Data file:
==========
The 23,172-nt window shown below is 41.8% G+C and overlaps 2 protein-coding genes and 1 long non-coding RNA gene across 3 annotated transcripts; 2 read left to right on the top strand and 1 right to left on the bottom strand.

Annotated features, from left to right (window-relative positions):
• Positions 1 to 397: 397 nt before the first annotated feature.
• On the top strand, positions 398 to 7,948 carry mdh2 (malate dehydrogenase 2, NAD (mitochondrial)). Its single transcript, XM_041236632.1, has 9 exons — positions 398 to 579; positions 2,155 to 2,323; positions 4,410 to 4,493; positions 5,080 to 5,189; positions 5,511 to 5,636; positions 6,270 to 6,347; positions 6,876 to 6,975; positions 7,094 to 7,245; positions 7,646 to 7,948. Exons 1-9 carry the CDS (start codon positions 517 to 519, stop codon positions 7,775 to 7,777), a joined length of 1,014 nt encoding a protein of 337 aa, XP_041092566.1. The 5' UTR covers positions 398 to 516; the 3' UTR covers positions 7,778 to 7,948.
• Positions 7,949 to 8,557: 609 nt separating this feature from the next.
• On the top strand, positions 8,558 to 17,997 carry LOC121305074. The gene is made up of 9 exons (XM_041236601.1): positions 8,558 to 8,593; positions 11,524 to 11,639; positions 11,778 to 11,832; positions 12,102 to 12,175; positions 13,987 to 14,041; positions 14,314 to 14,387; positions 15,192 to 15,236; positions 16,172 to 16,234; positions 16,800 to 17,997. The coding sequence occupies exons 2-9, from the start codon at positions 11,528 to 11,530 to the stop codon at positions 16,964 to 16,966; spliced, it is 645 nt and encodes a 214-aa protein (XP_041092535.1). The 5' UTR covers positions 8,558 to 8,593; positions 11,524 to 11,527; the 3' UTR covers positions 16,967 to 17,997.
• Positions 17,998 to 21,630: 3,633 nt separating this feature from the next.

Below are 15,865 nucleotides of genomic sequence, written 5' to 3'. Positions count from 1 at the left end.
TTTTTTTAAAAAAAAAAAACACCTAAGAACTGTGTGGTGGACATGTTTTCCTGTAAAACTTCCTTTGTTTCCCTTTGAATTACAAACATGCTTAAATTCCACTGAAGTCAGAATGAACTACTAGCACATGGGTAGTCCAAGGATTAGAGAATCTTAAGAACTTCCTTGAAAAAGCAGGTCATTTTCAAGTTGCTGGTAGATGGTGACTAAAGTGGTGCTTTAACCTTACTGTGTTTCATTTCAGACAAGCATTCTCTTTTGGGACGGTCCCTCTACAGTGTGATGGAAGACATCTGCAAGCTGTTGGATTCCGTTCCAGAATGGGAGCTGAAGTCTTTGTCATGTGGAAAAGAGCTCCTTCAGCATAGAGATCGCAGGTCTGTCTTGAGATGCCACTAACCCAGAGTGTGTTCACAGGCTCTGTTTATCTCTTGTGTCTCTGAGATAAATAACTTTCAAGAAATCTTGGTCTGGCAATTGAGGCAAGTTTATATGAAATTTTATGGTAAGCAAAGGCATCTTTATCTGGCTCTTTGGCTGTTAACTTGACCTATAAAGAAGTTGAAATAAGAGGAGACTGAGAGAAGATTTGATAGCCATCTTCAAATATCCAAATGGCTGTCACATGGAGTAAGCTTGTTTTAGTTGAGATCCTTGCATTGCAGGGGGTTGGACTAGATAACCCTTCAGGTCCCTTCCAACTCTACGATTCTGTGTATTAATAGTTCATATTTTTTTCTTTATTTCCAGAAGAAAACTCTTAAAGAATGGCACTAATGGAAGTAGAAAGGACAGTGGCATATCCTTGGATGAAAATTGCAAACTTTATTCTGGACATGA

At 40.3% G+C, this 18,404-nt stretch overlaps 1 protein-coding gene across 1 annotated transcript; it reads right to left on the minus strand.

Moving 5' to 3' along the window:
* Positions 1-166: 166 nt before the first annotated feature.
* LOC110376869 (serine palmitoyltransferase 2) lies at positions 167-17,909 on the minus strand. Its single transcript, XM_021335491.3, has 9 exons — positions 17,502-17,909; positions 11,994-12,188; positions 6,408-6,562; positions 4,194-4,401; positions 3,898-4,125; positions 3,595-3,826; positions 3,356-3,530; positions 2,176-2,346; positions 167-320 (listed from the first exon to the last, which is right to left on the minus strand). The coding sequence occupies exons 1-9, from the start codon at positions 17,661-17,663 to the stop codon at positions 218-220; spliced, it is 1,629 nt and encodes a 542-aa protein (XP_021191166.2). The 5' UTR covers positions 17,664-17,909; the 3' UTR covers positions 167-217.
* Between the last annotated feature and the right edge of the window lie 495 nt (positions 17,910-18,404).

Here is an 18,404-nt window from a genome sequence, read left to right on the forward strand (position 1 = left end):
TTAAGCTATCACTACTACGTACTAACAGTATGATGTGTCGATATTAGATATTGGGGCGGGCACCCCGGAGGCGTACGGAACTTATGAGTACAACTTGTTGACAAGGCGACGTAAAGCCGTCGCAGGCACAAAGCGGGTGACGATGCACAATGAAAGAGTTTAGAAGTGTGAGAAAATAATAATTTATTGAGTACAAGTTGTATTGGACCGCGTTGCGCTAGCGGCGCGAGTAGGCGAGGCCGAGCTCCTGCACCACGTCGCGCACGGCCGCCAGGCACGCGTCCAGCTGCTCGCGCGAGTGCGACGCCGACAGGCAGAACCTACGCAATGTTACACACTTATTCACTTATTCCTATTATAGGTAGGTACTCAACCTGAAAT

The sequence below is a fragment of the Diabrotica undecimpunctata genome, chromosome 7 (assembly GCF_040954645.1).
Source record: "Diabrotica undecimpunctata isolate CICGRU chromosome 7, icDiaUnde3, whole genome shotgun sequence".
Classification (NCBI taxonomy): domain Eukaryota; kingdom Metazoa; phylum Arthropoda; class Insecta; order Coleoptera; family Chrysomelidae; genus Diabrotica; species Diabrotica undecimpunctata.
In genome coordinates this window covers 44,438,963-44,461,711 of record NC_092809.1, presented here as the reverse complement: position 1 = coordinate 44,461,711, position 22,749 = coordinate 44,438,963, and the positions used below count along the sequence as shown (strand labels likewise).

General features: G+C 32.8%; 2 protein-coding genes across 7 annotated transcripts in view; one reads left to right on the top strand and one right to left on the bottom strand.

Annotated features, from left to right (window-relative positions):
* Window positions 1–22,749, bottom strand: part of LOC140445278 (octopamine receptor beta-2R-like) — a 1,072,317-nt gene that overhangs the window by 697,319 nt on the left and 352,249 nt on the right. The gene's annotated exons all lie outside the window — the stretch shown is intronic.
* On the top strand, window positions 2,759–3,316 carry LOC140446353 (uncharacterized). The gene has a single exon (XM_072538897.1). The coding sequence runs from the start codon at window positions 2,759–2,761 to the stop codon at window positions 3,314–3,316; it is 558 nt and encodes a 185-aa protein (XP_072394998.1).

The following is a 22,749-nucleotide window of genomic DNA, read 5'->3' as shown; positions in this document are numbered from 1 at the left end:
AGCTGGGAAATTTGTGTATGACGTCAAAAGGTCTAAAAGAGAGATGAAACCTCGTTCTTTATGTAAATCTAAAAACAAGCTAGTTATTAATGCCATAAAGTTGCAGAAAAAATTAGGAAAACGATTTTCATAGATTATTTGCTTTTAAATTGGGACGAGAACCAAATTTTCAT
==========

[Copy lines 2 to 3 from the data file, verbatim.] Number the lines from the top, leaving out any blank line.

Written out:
Annotated features, from left to right (window-relative positions):
• Positions 1 to 397: 397 nt before the first annotated feature.